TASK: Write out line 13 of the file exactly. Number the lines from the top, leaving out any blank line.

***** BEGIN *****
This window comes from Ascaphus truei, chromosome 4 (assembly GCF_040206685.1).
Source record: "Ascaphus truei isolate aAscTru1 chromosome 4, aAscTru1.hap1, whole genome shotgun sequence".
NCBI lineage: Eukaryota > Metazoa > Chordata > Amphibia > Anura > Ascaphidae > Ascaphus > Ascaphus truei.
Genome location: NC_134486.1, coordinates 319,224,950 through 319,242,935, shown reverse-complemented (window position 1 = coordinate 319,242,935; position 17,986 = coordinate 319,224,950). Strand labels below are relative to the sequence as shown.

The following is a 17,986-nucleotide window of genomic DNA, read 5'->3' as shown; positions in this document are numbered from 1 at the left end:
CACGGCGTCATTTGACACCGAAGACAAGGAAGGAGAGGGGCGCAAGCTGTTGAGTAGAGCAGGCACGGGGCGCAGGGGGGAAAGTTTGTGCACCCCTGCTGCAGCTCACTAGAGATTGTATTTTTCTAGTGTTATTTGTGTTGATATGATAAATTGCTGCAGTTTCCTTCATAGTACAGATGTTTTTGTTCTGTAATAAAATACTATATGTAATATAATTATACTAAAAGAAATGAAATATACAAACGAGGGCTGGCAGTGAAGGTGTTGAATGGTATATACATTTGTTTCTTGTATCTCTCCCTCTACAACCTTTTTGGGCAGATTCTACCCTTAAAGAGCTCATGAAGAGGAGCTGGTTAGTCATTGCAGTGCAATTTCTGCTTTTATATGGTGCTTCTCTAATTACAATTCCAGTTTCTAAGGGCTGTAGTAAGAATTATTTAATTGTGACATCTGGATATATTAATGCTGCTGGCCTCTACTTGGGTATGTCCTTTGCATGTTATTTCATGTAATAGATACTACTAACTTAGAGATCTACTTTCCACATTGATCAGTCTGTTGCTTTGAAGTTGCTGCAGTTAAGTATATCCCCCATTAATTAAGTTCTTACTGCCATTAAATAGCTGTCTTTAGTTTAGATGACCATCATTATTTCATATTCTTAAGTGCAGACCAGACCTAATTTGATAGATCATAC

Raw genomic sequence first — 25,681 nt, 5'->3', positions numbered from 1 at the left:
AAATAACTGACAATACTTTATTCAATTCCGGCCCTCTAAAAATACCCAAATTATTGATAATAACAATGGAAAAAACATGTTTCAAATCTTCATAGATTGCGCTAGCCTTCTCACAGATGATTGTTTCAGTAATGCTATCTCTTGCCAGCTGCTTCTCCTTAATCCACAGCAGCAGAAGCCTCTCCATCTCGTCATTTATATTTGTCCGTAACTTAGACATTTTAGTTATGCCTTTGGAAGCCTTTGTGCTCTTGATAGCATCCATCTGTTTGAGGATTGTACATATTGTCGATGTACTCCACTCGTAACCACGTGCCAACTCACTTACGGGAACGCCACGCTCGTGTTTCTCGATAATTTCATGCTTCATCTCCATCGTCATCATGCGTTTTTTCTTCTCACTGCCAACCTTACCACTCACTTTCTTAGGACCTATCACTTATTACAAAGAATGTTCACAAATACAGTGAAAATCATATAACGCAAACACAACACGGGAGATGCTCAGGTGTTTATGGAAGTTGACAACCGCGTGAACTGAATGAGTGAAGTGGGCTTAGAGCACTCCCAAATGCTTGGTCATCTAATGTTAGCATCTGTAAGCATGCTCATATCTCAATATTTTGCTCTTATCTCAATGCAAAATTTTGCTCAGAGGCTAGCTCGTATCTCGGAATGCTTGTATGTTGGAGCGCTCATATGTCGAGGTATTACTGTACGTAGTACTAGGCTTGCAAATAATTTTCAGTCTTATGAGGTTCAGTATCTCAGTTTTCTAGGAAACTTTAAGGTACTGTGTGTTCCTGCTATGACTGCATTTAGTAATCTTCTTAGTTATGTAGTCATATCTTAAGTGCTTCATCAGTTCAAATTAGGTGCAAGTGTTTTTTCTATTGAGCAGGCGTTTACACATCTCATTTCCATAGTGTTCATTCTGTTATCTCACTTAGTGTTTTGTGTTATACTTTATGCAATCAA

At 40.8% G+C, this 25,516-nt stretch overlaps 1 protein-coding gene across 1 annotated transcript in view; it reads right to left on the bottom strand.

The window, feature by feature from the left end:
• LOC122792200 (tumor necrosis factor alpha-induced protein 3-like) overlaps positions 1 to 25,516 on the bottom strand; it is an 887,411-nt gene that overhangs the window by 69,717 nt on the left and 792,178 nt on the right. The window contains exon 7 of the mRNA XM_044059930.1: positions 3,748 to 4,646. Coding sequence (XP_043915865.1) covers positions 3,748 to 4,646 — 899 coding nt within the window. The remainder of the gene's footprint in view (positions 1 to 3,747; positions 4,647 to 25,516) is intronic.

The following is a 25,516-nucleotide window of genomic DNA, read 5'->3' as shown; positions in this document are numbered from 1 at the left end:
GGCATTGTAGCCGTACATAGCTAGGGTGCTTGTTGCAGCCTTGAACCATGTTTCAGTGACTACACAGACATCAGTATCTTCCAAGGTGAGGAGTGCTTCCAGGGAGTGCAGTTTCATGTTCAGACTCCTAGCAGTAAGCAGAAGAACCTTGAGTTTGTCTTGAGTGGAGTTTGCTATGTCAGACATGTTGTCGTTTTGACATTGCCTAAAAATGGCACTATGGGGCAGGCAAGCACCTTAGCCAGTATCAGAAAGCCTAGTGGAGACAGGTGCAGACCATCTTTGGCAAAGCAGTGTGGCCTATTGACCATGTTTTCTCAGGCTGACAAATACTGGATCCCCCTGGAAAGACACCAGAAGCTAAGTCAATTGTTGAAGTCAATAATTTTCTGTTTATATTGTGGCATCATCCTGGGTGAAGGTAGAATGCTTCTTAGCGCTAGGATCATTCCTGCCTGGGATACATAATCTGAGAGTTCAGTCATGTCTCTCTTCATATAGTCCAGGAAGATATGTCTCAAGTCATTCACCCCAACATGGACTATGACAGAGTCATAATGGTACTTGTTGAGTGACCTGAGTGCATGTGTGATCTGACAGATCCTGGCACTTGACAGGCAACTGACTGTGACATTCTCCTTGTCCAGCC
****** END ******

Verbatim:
GGCATTGTAGCCGTACATAGCTAGGGTGCTTGTTGCAGCCTTGAACCATGTTTCAGTGACTACACAGACATCAGTATCTTCCAAGGTGAGGAGTGCTTCCAGGGAGTGCAGTTTCATGTTCAGACTCCTAGCAGTAAGCAGAAGAACCTTGAGTTTGTCTTGAGTGGAGTTTGCTATGTCAGACATGTTGTCGTTTTGACATTGCCTAAAAATGGCACTATGGGGCAGGCAAGCACCTTAGCCAGTATCAGAAAGCCTAGTGGAGACAGGTGCAGACCATCTTTGGCAAAGCAGTGTGGCCTATTGACCATGTTTTCTCAGGCTGACAAATACTGGATCCCCCTGGAAAGACACCAGAAGCTAAGTCAATTGTTGAAGTCAATAATTTTCTGTTTATATTGTGGCATCATCCTGGGTGAAGGTAGAATGCTTCTTAGCGCTAGGATCATTCCTGCCTGGGATACATAATCTGAGAGTTCAGTCATGTCTCTCTTCATATAGTCCAGGAAGATATGTCTCAAGTCATTCACCCCAACATGGACTATGACAGAGTCATAATGGTACTTGTTGAGTGACCTGAGTGCATGTGTGATCTGACAGATCCTGGCACTTGACAGGCAACTGACTGTGACATTCTCCTTGTCCAGCC